The below mentioned article provides an overview on International Code of Zoological Nomenclature:- 1. Brief History of International Code of Zoological Nomenclature 2. Parts of International Code of Zoological Nomenclature 3. Rules.
Brief History of International Code of Zoological Nomenclature:
The need for a code to give a scientific name to every species was first realised by British Association for the Advancement of Science in 1842, when a set of rules were framed by it. This was also felt by American Association for the Advancement of Science in 1877. Then similar learned bodies in different countries like France, Germany and Soviet Union developed codes for their respective countries.
In 1889, at the International Congress of Zoology in Paris, discussions were made to find out some common code of nomenclature. First version of the code .was adopted in the Vth International Congress of Zoology in Berlin in 1901. In the XVth session held in London in 1958, the codes were rewritten and published on 6th November, 1961 and the updated version of the code (1961) was made available in 1964 (2nd edition).
This code is concerned only up to naming of superfamily and did not satisfy the zoologists. The latest edition (4th edition) of the code was published in 1999 and its effective use has started from 2000.
The International Zoological Congress elects a judicial body, called International Commission of Zoological Nomenclature which interprets or recommends the provisions of the code for classification or nomenclatural problems of the animals.
Again the International Code of Zoological Nomenclature (ICZN) formed by the International Commission of Zoological Nomenclature to see the rules and principles of nomenclature and the application of these rules for both living and fossil animals.
Parts of International Code of Zoological Nomenclature:
The International Code of Zoological Nomenclature contains three main parts:
(i) The Code proper,
(ii) The Appendices and
(iii) The Official glossary.
The code proper includes a preamble followed by 90 articles which cover mandatory rules without any explanation.
There are three Appendices, of which the first two cover the status of recommendations and the third part of the Appendices is the constitution of the commission. The glossary contains the terms used in the codes with detailed definition.
Rules of Zoological Nomenclature:
At present the naming of the animal is governed by the International Code of Zoological Nomenclature. There are many rules (Articles) concerning the Zoological Nomenclature.
Of these rules, some important ones are cited below:
1. Zoological nomenclature is independent of other system of nomenclature. The scientific name of animals and plants must be different, and the generic name of a plant and an animal may be same, but this system is to be avoided. e.g., the generic name of banyan or fig tree is Ficus and the fig shell (a kind of gastropod shell) is Ficus. The scientific name of fig tree is Ficus carica or F. indica, etc., but the scientific name of the fig shell is Ficus ficus or Ficus gracilis, etc.
2. The scientific name of a species is to be binomial (Art. 5.1) and a subspecies to be trinomial (Art. 5.2).
e.g., the scientific name of Indian bull frog is Rana tigerina. It is binomial. The scientific name of Indian lion is Panthera leo persica. It is trinomial. Such a system of naming by three Latin or Latinised words is known as trinomial nomenclature. Sometimes it becomes imperative to recognise subspecies within a species and is given a third specific name.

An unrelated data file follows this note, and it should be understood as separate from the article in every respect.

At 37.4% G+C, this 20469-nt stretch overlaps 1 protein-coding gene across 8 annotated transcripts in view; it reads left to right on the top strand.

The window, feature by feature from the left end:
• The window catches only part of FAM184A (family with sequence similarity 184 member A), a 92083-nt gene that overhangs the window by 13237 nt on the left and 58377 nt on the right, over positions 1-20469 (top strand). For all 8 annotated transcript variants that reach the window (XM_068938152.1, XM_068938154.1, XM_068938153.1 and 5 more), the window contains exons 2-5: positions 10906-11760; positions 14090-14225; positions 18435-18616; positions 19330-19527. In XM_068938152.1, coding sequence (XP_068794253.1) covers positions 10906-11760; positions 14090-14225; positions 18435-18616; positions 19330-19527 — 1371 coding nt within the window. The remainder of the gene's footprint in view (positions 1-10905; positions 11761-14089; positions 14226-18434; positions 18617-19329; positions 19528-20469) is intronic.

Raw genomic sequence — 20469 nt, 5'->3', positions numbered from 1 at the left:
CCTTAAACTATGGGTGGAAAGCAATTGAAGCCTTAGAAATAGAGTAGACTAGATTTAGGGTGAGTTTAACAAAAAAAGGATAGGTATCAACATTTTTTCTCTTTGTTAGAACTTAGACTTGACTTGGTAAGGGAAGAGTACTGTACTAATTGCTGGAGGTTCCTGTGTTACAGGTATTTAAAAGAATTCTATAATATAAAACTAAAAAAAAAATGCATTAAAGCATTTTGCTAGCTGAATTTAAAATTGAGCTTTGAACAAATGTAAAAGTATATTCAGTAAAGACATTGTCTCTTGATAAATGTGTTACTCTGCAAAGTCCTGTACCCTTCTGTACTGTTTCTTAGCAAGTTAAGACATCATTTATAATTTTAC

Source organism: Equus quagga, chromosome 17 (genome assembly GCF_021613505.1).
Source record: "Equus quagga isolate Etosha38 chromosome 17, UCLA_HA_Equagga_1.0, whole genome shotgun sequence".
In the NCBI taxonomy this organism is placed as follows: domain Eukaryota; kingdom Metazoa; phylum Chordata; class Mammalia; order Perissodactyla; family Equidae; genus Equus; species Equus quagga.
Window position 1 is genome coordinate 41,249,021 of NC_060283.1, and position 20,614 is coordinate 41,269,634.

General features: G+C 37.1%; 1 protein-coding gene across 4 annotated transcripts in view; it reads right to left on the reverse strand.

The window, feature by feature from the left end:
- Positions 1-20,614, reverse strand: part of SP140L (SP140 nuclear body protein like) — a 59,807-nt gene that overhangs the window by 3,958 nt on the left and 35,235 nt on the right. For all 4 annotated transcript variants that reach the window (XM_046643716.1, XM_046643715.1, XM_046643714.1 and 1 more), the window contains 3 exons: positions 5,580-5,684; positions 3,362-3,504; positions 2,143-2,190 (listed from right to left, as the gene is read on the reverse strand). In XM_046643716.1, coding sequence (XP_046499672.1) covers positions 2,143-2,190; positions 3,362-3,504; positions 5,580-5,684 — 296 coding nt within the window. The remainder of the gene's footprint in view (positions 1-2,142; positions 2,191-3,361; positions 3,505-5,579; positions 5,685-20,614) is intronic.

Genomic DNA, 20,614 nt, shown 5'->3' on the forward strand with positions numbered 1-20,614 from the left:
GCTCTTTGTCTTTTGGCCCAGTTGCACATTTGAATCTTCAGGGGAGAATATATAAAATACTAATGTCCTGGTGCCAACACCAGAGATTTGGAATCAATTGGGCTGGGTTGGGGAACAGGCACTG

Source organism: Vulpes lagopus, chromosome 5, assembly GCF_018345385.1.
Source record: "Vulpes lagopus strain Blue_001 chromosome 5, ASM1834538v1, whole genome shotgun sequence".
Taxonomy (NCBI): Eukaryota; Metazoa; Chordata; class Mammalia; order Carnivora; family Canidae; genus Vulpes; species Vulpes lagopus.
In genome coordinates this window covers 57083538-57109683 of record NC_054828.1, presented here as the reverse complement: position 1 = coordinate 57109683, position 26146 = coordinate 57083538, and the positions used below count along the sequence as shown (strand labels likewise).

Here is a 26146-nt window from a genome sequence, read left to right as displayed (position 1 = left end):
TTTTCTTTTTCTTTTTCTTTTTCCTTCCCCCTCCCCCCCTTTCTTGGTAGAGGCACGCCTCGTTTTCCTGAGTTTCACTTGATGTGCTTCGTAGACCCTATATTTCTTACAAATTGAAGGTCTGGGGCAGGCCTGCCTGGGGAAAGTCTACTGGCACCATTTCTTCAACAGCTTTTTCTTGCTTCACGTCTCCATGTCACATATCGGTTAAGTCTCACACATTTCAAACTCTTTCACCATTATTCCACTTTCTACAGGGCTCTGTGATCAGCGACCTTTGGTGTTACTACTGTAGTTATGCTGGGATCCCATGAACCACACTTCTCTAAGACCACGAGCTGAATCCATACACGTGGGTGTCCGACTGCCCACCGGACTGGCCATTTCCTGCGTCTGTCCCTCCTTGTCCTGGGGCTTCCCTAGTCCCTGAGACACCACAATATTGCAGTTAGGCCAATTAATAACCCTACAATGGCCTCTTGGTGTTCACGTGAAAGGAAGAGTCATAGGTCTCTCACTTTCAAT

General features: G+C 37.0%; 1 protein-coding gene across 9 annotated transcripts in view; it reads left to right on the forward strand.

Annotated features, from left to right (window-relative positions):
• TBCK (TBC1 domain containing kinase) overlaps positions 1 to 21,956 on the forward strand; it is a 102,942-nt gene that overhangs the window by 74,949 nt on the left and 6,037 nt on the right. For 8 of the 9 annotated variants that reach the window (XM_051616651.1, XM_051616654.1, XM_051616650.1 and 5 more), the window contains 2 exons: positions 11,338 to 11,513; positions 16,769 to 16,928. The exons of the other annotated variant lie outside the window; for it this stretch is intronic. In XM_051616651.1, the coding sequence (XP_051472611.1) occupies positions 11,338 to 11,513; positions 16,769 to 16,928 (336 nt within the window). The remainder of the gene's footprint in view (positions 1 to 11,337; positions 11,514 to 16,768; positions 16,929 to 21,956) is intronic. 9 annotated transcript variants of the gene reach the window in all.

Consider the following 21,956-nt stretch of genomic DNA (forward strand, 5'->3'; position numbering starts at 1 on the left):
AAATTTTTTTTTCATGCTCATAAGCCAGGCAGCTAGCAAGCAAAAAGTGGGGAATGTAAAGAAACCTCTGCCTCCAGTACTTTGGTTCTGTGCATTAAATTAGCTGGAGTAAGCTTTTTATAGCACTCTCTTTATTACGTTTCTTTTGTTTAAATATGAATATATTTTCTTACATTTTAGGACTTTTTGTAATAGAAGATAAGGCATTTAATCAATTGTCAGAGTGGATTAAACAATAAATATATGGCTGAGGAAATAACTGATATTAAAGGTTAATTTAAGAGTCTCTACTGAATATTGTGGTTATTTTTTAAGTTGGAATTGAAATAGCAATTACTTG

3. The first part of a scientific name is generic (L. Genus = race) and is a single word and the first alphabet or letter must be written in Capital letter. The genus must be a noun in the nominative singular. The generic part assigns a Latin noun, a Latinized Greek or a Latinized vernacular word.
4. The second part of a name is species (L. species = particular kind) name and may be a single word or a group of words. The first alphabet or letter of the species name must be written in small letter. The species name must be adjective form in nominative singular agreeing in gender with genus name which is in noun form; e.g.:
The specific name (species part) indicates distinctness while generic part shows relationship.
5. If the species names are framed after any person’s name, the endings of the species are i, ii and ae, or if the species name are framed after geographical place, the endings of the species are ‘ensis’, ‘iensis’, e.g.:
6. First part of a compound species-group name is a Latin letter and denotes a character of the taxon, connected to the remaining part of the name by a hyphen (-), e.g., Sole (a kind of flat fish)—Aseraggodes sinus-arabici. L. Sinus = recess
China-rose (a kind of coloured rose)—Hibiscus rosa-sinensis. L. rosa = rose
7. If a subgenus taxon is used, it is included within parenthesis in between genus and species part and is not included in binomial and trinominal nomenclature, e.g.:
8. The person who first publishes the scientific name of an animal, is the original auther of a name, may be written after the species name along with the year of publication. The author’s name may be in its abbreviated form.
Lion—Felis leo Linnaeus, 1758 Lion—Felis leo Linn., 1758 or Felis leo L., 1758
9. Comma is only used between author’s name and the year of publication (Art. 22. A. 2.1), e.g., the scientific name of Common octopus is Octopus vulgaris Cuvier, 1797. No punctuation marks are considered one to other ends of the name, e.g., “Octopus vulgaris Cuvier, 1797” (Not considered). No diacritic mark, apostrophe (i’) and hypen (-) are used in names. In German word the umlaut sign is removed from a vowel and the letter ‘e’ is inserted after the vowel, e.g., mulleri becomes muelleri.
10. If the original generic name given by the first author who also reported the species name, transfers the species part from one genus to the other, the name of the original author is put within parenthesis, e.g.,
Felis tigris Linnaeus, 1758. At first almost all the members of the cat family were placed under the genus-Felis.
Later the genus Felis was divided into two genera, the genus of the larger cats (tiger, lion, leopard, etc.) is Panthera and smaller cats such as jungle cat, fishing cat, golden cat, etc. are placed under the genus Felis, e.g.:
Lion—Felis leo Linnaeus, 1758 – Lion—Panthera leo (Linnaeus, 1758)
Jungle cat—Felis chaus